behave the same as constant bit rate physical Ethernet links.  They allow
packets to be enqueued arbitrarily quickly, and then have a FIFO queue with
packet buffer "inside" of them that only lets them reach the other end of
the link at the configured maximum bit rate.  Physical Ethernet links do
not behave that way -- they only allow packets to be transmitted on them at
the maximum bit rate, and any queues before them must be in the device that
is transmitting on the link.

Andy

On Sun, Nov 1, 2020 at 10:42 AM John Grant j@ninetiles.com wrote:

It's reasonable in this situation where the incoming packets are being
inspected by software and "ingress" means getting to the front of the
queue for inspection (a bit like queueing for immigration at an
airport). It wouldn't be reasonable if "ingress" meant the packet
arriving at the PHY in the case of a point-to-point wire.

J.

On 31/10/2020 20:29, Bibek Shrestha wrote:

Does that mean the huge latency fluctuations that I am seeing is

reasonable?

On Sat, Oct 31, 2020 at 5:20 AM John Grant j@ninetiles.com wrote:

ingress_timestamp is defined as "Time that packet began processing in
IngressParser" which I guess would include time waiting for previous
packets to be parsed; anyway it definitely wouldn't be the time the PHY
received the packet. What you're seeing suggests the parser isn't able
to work at line speed.

--
John Grant
Nine Tiles, Cambridge, England
+44 1223 862599 and +44 1223 511455
http://www.ninetiles.com

On 30/10/2020 21:26, Bibek Shrestha wrote:

Hi,

I am trying to calculate the link latency between the switches. Below
is my bare minimal topology.

(h1)------(s1)------(s2)-----(h2)

Link latency is calculated in p4 as,
link_latency = s2.standard_metadata.ingress_timestamp -
s1.standard_metadata.egress_timestamp

I am using the bmv2 switch and made a change in the code to sync the
time with the system time as suggested. My setup is all done in the
mininet.

My expectation was that the latency would mostly be stable around some
values with some jitter. But what I am seeing is huge fluctuations in
the link latency whenever there is a change in queue occupancy in the
switches. If the switches are congested then the link latencies would
go up by a very high number.

Is my expectation of having relatively stable link latency with some
jitter correct in terms of how real networks work? If so, why am I
seeing such behavior with the bmv2 switch? Or is my way of calculating
the link latency is flawed? In that case, how should I calculate the
link latency?

Thank you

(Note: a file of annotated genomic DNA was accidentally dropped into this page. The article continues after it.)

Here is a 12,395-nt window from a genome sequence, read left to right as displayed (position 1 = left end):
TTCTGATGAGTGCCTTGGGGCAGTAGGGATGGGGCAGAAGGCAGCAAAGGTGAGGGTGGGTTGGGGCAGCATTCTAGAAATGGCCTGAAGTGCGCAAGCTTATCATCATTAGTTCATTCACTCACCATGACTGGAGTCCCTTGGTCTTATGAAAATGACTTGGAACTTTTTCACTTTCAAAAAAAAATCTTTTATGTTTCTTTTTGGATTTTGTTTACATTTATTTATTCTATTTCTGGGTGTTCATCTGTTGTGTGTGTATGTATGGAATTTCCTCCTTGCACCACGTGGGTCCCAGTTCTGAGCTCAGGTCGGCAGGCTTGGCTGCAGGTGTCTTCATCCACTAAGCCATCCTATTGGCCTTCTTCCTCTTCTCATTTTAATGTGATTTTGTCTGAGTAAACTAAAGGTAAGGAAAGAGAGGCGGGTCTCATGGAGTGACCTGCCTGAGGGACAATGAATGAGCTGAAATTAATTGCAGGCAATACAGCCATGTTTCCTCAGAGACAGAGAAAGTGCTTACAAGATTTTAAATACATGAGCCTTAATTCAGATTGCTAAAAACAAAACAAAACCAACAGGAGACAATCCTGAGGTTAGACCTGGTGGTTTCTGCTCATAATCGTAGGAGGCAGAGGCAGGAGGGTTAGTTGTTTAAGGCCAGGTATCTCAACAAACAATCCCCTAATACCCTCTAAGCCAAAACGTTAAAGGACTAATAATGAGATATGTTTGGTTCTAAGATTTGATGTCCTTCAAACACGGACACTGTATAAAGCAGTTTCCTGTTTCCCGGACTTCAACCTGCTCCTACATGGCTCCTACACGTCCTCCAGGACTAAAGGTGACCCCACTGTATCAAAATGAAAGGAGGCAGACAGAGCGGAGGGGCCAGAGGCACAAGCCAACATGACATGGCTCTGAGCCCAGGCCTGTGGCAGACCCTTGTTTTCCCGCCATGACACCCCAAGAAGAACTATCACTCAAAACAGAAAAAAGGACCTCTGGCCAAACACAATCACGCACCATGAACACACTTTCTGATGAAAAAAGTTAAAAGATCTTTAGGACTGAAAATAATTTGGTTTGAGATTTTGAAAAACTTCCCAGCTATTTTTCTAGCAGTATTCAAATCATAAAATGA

I think it might be good if there was an article written about the pitfalls of trying to use mininet and bmv2 simple_switch for performance simulations, so that we could point people at it whenever they ask questions like this. bmv2 simple_switch has several properties in how it queues things internally, and schedules packets for ingress and egress processing, that are not good fits for how a switch ASIC does those things in real time. Similarly, mininet links with maximum bit rates configured on them do not behave the same as constant bit rate physical Ethernet links. They allow packets to be enqueued arbitrarily quickly, and then have a FIFO queue with packet buffer "inside" of them that only lets them reach the other end of the link at the configured maximum bit rate. Physical Ethernet links do not behave that way -- they only allow packets to be transmitted on them at the maximum bit rate, and any queues before them must be in the device that is transmitting on the link. Andy On Sun, Nov 1, 2020 at 10:42 AM John Grant <j@ninetiles.com> wrote: > It's reasonable in this situation where the incoming packets are being > inspected by software and "ingress" means getting to the front of the > queue for inspection (a bit like queueing for immigration at an > airport). It wouldn't be reasonable if "ingress" meant the packet > arriving at the PHY in the case of a point-to-point wire. > > J. > > On 31/10/2020 20:29, Bibek Shrestha wrote: > > Does that mean the huge latency fluctuations that I am seeing is > reasonable? > > > > On Sat, Oct 31, 2020 at 5:20 AM John Grant <j@ninetiles.com> wrote: > >> ingress_timestamp is defined as "Time that packet began processing in > >> IngressParser" which I guess would include time waiting for previous > >> packets to be parsed; anyway it definitely wouldn't be the time the PHY > >> received the packet. What you're seeing suggests the parser isn't able > >> to work at line speed. > >> > >> -- > >> John Grant > >> Nine Tiles, Cambridge, England > >> +44 1223 862599 and +44 1223 511455 > >> http://www.ninetiles.com > >> > >> On 30/10/2020 21:26, Bibek Shrestha wrote: > >>> Hi, > >>> > >>> I am trying to calculate the link latency between the switches. Below > >>> is my bare minimal topology. > >>> > >>> (h1)------(s1)------(s2)-----(h2) > >>> > >>> Link latency is calculated in p4 as, > >>> link_latency = s2.standard_metadata.ingress_timestamp - > >>> s1.standard_metadata.egress_timestamp > >>> > >>> I am using the bmv2 switch and made a change in the code to sync the > >>> time with the system time as suggested. My setup is all done in the > >>> mininet. > >>> > >>> My expectation was that the latency would mostly be stable around some > >>> values with some jitter. But what I am seeing is huge fluctuations in > >>> the link latency whenever there is a change in queue occupancy in the > >>> switches. If the switches are congested then the link latencies would > >>> go up by a very high number. > >>> > >>> Is my expectation of having relatively stable link latency with some > >>> jitter correct in terms of how real networks work? If so, why am I > >>> seeing such behavior with the bmv2 switch? Or is my way of calculating > >>> the link latency is flawed? In that case, how should I calculate the > >>> link latency? > >>> > >>> Thank you > > _______________________________________________ > P4-discuss mailing list > P4-discuss@lists.p4.org > http://lists.p4.org/mailman/listinfo/p4-discuss_lists.p4.org >